James writes:

The quote that Michael was trying to say and Vincent got correct was:  “Many Bothans died to bring us this information.” I believe that was in Return of the Jedi and was a quote from Mon Mothma.  The quote Michael was thinking of was: “These are not the droids you are looking for.” Of course that was Obi Wan when he and Luke and C3PO and R2D2 were entering Mos Eisley Space Port.  LOL! Yeah, I have watched all the Star Wars movies way too many times.

Thanks for the great podcasts!  I am a regular listener to all the TWIX, plus Immune podcasts you do.  Long time past Biology and Chemistry double major and 25 years in the Pharma industry having sold many antibiotics and antivirals really makes me love and appreciate all the info you guys share!

Also love the Ronald Jenkees music you use on all the shows!  Have downloaded several of his tracks!

All the best,

James Morrison

Austin, TX

Mike writes:

Hello All,

This is a response to a letter read (from Jonathan) on TWiM 183 regarding viable but non-culturable cells in chlorinated effluent of municipal wastewater treatment plants. During my undergraduate studies I interned with a very supportive laboratory manager at such a facility. The lab also used IDEXX and we were curious if the chlorination levels were inducing a VBNC state. With resuscitation methods using amino acid supplemented media and extended incubation times, we obtained isolates that were confirmed as E. coli and would have otherwise been uncounted. As Michael mentioned, any oxidative damage would push some cells into the VBNC state. So what we saw was not very surprising. What is interesting to think about though, is that as operators, we try to be as cost effective as possible. We chlorinate just enough to keep bacterial counts low to meet permit requirements, but anything more than that would generally be considered wasteful and expensive. I also wonder if UV disinfecting systems would induce similar VBNC states, and if the cells would resuscitate or regain virulence after entering the receiving waters (and sunlight).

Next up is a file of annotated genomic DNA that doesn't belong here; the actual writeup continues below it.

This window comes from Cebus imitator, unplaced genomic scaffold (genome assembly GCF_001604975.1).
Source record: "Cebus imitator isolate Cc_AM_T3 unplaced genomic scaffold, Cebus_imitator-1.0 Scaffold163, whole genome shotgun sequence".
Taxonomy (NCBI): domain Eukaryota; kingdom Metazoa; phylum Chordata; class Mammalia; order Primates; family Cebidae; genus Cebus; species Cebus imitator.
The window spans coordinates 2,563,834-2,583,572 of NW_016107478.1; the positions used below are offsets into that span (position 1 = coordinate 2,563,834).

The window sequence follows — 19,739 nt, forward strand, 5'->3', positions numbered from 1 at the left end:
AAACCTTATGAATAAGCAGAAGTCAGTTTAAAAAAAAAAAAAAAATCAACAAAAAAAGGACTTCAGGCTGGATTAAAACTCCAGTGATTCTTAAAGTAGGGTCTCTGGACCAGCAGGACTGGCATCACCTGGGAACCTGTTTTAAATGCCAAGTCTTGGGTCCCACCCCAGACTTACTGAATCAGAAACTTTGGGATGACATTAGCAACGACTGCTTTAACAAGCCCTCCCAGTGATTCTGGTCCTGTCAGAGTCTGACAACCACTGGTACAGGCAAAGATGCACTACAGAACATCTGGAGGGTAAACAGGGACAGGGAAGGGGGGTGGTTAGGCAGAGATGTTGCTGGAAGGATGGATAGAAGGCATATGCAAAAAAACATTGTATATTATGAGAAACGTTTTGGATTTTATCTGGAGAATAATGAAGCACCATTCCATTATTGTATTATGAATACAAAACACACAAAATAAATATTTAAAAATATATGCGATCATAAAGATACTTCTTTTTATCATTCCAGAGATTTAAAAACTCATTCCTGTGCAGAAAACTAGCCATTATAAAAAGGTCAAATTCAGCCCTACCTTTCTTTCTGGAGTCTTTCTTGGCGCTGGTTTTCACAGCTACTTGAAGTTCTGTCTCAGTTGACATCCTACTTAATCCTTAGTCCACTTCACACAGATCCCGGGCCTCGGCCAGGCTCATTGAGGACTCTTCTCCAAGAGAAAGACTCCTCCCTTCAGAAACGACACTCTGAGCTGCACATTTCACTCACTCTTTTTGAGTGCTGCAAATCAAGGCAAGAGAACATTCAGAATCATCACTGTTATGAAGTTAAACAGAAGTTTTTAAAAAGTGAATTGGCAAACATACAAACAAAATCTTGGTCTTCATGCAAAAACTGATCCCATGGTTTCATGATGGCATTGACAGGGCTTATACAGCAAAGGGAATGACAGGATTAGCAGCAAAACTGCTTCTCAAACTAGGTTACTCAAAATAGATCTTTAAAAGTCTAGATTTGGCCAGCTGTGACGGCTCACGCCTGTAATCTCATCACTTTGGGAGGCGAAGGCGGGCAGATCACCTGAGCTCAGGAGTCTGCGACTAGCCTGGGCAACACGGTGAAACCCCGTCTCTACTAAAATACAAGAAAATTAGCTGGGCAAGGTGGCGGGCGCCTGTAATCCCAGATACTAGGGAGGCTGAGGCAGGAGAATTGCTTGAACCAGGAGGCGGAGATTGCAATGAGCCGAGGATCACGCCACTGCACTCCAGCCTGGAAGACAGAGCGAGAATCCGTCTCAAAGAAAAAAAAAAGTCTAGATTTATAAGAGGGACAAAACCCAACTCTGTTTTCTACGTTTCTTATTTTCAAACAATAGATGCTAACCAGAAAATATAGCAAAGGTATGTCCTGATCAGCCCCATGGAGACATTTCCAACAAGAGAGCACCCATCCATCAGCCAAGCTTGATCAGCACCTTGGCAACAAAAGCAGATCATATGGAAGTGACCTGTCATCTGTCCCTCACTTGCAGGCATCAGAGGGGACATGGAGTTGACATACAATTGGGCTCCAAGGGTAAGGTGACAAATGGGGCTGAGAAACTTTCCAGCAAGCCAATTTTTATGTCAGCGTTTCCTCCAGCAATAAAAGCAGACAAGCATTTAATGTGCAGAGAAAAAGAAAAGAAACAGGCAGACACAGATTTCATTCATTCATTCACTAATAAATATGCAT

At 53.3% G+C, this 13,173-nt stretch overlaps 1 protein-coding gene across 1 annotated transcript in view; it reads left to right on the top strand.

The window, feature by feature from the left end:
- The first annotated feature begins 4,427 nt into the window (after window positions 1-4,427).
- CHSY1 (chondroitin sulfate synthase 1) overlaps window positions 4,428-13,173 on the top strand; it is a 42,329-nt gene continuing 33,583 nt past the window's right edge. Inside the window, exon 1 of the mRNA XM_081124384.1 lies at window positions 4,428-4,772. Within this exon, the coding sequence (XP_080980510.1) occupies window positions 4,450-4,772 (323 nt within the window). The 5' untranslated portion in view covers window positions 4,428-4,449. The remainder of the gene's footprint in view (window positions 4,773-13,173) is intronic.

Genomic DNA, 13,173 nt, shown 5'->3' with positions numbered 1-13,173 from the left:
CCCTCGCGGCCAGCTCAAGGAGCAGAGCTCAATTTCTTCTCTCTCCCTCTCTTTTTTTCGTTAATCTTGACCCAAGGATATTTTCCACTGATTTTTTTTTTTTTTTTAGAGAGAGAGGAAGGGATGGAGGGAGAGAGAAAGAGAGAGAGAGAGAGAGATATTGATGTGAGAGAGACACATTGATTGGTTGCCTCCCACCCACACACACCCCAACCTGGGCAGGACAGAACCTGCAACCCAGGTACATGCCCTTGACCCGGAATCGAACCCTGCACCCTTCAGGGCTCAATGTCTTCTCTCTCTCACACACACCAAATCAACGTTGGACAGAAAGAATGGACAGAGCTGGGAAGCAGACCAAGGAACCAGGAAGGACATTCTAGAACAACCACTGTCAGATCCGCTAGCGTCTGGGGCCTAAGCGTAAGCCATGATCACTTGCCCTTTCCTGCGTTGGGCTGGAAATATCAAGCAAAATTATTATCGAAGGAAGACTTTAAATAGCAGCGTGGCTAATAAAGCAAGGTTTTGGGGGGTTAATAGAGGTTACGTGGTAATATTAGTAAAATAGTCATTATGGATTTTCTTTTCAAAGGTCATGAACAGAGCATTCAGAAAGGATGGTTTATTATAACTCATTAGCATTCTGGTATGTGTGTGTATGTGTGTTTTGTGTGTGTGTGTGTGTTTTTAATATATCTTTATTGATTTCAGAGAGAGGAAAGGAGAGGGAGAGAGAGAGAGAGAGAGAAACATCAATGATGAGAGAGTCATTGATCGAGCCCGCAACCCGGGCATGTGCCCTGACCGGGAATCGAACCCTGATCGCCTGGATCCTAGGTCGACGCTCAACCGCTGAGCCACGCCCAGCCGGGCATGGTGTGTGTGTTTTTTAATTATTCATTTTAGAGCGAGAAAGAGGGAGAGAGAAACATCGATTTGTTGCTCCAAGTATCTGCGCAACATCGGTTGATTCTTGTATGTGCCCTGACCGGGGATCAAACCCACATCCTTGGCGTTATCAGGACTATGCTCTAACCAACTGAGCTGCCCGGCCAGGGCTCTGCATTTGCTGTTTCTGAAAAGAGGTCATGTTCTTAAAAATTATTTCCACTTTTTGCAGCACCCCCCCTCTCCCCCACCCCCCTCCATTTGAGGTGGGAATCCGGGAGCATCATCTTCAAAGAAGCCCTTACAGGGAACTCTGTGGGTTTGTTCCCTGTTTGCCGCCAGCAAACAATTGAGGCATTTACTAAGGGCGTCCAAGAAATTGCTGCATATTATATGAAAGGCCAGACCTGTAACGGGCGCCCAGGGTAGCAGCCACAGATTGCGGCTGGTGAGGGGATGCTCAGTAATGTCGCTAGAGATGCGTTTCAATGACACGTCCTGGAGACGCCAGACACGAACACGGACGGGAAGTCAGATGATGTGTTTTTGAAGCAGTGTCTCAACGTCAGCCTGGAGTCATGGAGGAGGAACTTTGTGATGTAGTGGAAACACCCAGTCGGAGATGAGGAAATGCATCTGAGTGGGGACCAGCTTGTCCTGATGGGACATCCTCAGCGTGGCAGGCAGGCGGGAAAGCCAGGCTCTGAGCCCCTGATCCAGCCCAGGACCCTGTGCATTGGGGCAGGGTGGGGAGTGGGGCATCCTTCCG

I am a new listener, and first time writer. After the internship I obtained my MS while surveying bacterial insertion sequences. I now manage and operate a small laboratory at a wastewater treatment facility, but am gearing up to submit applications and return for more school.

Thank you so much for your podcasts! They’re wonderful to listen to in the lab and keep me pleasantly distracted on the treadmill. I especially enjoyed the discussion of antarctic soil bacteria surviving on atmospheric gases in episode 169 and reading the paper afterwards.

I write from Seattle, where it is currently blue bird skies and in the 50’s.

Hoping you all the best,


Rajesh writes:

Hi Dr. Vincent,

Love your podcast.

Thank you so much for such amazing, rich and extensive discussions every couple of weeks.

I am an avid listener and have listened to you all a multiple times.

Thanks in advance for the book on Antibiotics as well.

Thanks again.

Kara writes:

Greetings TWIM-ers!

Long-time listener, first time writer here. I stumbled upon your podcast when I was taking general microbiology and wanted something to listen to between studying (I frequently knit when I listen to your podcasts!). I had the pleasure of taking general microbiology not just once, but twice: first as a part of my undergraduate degree in biology and second, more recently, as a prerequisite for nursing school, as schools require classes be taken within 10 years of applying. Not to my surprise, little had changed in the world of general microbiology; gram stains are still gram stains and flagella still wiggle. That is why I am thankful for your podcast as it delivers thorough and entertaining insight into some of the latest research in the field. As it turns out, I am starting a direct-entry nurse practitioner program this fall and the Antibiotics text would be a welcome addition to my growing library.

Thank you for all that you do and keep up the good work!



P.S. It was 84F, clear, and sunny today in Boston. Anything (including locusts) is better than snow!!

Kim writes:

Greetings TWIM crew,